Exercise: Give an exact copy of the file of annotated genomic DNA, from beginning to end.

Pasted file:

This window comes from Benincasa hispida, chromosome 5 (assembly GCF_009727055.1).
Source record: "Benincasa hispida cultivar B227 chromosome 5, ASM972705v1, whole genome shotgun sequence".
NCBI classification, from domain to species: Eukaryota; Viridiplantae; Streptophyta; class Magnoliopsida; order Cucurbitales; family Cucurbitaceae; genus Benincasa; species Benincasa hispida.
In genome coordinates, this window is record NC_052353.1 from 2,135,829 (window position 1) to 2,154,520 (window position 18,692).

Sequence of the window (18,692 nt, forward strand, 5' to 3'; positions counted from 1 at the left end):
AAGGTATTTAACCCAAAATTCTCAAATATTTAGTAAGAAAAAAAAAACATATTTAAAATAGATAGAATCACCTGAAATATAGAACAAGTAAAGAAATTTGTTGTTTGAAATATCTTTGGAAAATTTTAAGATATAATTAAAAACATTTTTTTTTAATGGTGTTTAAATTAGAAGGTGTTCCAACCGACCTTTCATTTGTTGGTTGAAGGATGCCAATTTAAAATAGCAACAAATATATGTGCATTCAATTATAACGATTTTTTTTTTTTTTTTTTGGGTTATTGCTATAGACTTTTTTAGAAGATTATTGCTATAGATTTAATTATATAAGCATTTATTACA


This window comes from Benincasa hispida, chromosome 5 (assembly GCF_009727055.1).
Source record: "Benincasa hispida cultivar B227 chromosome 5, ASM972705v1, whole genome shotgun sequence".
NCBI classification, from domain to species: Eukaryota; Viridiplantae; Streptophyta; class Magnoliopsida; order Cucurbitales; family Cucurbitaceae; genus Benincasa; species Benincasa hispida.
In genome coordinates, this window is record NC_052353.1 from 2,135,829 (window position 1) to 2,154,520 (window position 18,692).

Sequence of the window (18,692 nt, forward strand, 5' to 3'; positions counted from 1 at the left end):
AAGGTATTTAACCCAAAATTCTCAAATATTTAGTAAGAAAAAAAAAACATATTTAAAATAGATAGAATCACCTGAAATATAGAACAAGTAAAGAAATTTGTTGTTTGAAATATCTTTGGAAAATTTTAAGATATAATTAAAAACATTTTTTTTTAATGGTGTTTAAATTAGAAGGTGTTCCAACCGACCTTTCATTTGTTGGTTGAAGGATGCCAATTTAAAATAGCAACAAATATATGTGCATTCAATTATAACGATTTTTTTTTTTTTTTTTTGGGTTATTGCTATAGACTTTTTTAGAAGATTATTGCTATAGATTTAATTATATAAGCATTTATTACA